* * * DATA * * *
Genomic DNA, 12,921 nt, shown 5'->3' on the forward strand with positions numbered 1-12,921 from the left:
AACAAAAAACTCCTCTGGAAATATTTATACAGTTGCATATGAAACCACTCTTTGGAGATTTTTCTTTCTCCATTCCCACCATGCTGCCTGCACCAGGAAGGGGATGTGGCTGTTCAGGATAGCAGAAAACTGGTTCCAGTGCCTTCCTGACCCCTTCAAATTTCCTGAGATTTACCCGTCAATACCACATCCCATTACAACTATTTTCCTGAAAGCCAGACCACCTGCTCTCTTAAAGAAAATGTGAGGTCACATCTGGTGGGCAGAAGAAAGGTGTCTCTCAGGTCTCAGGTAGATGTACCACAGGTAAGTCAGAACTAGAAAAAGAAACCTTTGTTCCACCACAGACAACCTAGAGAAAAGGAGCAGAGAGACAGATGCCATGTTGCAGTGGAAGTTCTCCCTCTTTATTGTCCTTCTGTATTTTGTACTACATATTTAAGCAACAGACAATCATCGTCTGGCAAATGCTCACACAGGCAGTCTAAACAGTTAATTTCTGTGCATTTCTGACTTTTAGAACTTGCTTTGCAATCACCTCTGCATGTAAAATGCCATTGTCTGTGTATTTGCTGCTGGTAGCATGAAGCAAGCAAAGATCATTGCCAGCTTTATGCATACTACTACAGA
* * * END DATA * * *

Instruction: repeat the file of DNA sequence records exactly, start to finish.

Genomic DNA, 12,921 nt, shown 5'->3' on the forward strand with positions numbered 1-12,921 from the left:
AACAAAAAACTCCTCTGGAAATATTTATACAGTTGCATATGAAACCACTCTTTGGAGATTTTTCTTTCTCCATTCCCACCATGCTGCCTGCACCAGGAAGGGGATGTGGCTGTTCAGGATAGCAGAAAACTGGTTCCAGTGCCTTCCTGACCCCTTCAAATTTCCTGAGATTTACCCGTCAATACCACATCCCATTACAACTATTTTCCTGAAAGCCAGACCACCTGCTCTCTTAAAGAAAATGTGAGGTCACATCTGGTGGGCAGAAGAAAGGTGTCTCTCAGGTCTCAGGTAGATGTACCACAGGTAAGTCAGAACTAGAAAAAGAAACCTTTGTTCCACCACAGACAACCTAGAGAAAAGGAGCAGAGAGACAGATGCCATGTTGCAGTGGAAGTTCTCCCTCTTTATTGTCCTTCTGTATTTTGTACTACATATTTAAGCAACAGACAATCATCGTCTGGCAAATGCTCACACAGGCAGTCTAAACAGTTAATTTCTGTGCATTTCTGACTTTTAGAACTTGCTTTGCAATCACCTCTGCATGTAAAATGCCATTGTCTGTGTATTTGCTGCTGGTAGCATGAAGCAAGCAAAGATCATTGCCAGCTTTATGCATACTACTACAGA